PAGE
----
Daily Archives: October 16, 2022

How About That, Team Scott is Actually Trying

Well, well. Somebody in the Phil Scott campaign has turned the spigot.

After sleepwalking its way through 2022, Team Scott got serious about fundraising in the first half of October. Before that, Scott’s fundraising had totaled $151,514, which is peanuts for a gubernatorial campaign. Then, in only two weeks, Scott raised $47,544 according to his latest finance filing (due on October 15).

That’s nearly one-quarter of his campaign total in only two weeks.

Is somebody hearing footsteps?

The flurry of activity meant that for the first time in three campaign finance cycles, Scott actually outraised his challenger, Brenda Siegel. She took in $16,613 in the first half of October for a campaign total of $163,342. That’s a solid pace for only 15 days. As usual, Siegel donors far outnumbered Scott’s. She’s received donations from 875 individuals and groups compared to Scott’s 545.

Neither candidate spent much money in the period. Siegel has more than $84,000 in the bank, which should allow her to finance a significant TV ad buy. Scott has $91,519 on hand, plus a nice $272,000 kitty left over from previous campaigns, so he’s got plenty to spend if he wants to.

Now, let’s take a closer look at who suddenly opened their wallets for the governor.

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Here’s One VEGI That’s Bad For You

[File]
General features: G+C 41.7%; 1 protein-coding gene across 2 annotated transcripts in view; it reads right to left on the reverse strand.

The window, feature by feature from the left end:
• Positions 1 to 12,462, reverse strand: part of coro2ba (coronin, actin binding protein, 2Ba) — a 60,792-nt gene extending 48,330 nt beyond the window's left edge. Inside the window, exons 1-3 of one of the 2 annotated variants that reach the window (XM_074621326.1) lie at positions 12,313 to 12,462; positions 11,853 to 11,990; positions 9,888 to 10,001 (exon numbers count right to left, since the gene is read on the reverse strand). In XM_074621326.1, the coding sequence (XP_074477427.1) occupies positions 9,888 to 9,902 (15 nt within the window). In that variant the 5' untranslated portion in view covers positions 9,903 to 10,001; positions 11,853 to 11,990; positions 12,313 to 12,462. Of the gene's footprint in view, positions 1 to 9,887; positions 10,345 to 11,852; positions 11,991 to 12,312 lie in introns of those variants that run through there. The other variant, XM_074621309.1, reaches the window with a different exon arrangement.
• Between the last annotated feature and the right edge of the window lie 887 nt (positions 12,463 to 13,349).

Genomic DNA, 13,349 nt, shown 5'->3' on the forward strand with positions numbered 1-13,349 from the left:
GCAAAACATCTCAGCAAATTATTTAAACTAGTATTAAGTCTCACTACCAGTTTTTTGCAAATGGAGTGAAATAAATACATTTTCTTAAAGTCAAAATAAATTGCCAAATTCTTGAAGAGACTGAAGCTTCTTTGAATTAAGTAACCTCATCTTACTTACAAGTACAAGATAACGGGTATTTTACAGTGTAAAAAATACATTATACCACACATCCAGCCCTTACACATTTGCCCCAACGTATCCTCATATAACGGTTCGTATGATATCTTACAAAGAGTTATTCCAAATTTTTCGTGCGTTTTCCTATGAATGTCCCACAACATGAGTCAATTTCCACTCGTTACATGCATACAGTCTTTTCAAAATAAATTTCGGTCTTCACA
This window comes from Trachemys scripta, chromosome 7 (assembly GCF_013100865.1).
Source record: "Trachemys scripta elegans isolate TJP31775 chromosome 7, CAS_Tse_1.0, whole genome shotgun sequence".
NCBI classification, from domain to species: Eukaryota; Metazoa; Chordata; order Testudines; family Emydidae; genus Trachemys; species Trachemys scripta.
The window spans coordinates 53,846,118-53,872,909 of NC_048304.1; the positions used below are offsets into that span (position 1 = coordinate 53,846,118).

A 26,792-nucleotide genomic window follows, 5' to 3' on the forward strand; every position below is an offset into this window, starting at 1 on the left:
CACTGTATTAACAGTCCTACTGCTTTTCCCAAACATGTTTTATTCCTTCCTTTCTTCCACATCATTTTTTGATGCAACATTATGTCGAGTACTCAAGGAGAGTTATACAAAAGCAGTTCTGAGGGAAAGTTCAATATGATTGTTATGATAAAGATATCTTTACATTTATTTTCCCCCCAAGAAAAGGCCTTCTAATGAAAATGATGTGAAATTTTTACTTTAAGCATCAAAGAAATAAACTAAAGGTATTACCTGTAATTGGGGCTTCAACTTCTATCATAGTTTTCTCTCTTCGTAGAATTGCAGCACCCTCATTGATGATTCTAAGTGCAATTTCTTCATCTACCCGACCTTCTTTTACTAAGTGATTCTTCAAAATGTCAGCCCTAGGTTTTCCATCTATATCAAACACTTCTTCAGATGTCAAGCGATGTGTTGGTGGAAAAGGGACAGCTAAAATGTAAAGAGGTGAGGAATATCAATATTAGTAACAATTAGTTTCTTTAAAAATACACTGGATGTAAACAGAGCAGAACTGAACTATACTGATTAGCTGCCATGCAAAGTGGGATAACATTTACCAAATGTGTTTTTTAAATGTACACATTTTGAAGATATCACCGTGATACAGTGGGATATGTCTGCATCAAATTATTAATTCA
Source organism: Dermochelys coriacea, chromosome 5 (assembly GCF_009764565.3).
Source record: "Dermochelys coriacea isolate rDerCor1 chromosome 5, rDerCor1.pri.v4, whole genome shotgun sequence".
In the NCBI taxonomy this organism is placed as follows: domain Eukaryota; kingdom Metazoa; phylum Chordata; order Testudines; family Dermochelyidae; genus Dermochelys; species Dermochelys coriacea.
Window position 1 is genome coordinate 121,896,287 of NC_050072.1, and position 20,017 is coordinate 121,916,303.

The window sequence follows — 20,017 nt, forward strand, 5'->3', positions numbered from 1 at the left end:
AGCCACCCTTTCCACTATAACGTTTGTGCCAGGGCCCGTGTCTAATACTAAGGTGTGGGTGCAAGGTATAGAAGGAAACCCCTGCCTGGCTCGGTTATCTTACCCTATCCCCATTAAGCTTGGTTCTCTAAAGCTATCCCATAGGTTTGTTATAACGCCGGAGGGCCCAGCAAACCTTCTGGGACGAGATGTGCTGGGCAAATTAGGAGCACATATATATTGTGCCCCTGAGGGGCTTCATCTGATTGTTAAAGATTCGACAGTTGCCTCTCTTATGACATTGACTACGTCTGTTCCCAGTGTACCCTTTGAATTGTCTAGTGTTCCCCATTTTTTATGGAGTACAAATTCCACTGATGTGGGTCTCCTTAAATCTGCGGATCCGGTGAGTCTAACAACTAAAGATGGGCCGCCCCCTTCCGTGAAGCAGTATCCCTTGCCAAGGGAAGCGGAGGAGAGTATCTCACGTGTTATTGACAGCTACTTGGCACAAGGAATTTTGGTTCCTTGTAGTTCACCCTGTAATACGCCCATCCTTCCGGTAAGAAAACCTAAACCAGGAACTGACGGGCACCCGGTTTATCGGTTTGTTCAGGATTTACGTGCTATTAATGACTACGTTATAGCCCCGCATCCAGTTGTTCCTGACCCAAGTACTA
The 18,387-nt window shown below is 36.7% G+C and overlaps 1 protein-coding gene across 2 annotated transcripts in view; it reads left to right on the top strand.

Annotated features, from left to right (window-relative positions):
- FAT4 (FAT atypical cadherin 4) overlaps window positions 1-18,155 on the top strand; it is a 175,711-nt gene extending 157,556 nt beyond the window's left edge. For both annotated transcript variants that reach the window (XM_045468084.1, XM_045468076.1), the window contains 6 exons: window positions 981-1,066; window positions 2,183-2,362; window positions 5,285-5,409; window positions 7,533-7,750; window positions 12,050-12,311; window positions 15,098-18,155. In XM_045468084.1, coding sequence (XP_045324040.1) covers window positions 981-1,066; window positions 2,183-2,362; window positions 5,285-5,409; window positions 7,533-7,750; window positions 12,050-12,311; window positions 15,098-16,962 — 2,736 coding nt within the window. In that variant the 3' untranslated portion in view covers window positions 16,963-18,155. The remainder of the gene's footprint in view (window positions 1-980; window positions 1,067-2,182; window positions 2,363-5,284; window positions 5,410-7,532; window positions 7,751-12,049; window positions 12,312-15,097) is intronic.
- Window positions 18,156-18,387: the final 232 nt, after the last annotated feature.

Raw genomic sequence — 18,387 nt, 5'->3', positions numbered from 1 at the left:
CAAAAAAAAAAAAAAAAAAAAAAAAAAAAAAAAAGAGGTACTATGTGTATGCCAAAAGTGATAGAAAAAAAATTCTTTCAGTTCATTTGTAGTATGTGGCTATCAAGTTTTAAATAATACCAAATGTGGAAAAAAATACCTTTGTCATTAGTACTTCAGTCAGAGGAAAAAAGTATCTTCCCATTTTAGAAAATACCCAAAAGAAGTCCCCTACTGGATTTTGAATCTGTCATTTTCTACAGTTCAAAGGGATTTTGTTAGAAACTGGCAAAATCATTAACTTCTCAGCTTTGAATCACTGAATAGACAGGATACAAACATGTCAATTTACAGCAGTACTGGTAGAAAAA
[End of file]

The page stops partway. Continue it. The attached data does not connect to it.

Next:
State Auditor Doug Hoffer has issued a damning indictment of the Vermont Employment Growth Incentive, or VEGI for short. He has, in the past, pointed out the fundamental flaws in the program: the “but for” test at its foundation is impossible to prove and routinely ignored, employers who get these “job creation” grants often fail to actually create jobs, grantees sometimes cut operations or even leave the area despite getting the grants. And while the incentives are big money for the state, they’re peanuts for big employers and they really don’t incentivize anything.

We know that. What we didn’t know — or shall I say, I didn’t know — is that the program is run completely independently by an appointed board. There is no provision in state law for any oversight or review of granting decisions. You can’t take it to court, either. And that board often flouts its own standards. It’s the Wild West.

Funny, this is exactly why Gov. Phil Scott vetoes bill after bill — he decries decision-making by state entities without any legislative or executive review. One would think he’d be leading the charge for VEGI reform. But he’s not, because he’s just fine with giving bags of money to businesses with no strings attached.

Just imagine if a welfare program worked that way: a recipient claims a need but doesn’t have to provide evidence or seek employment. They just get the money.

That wouldn’t fly, would it now?

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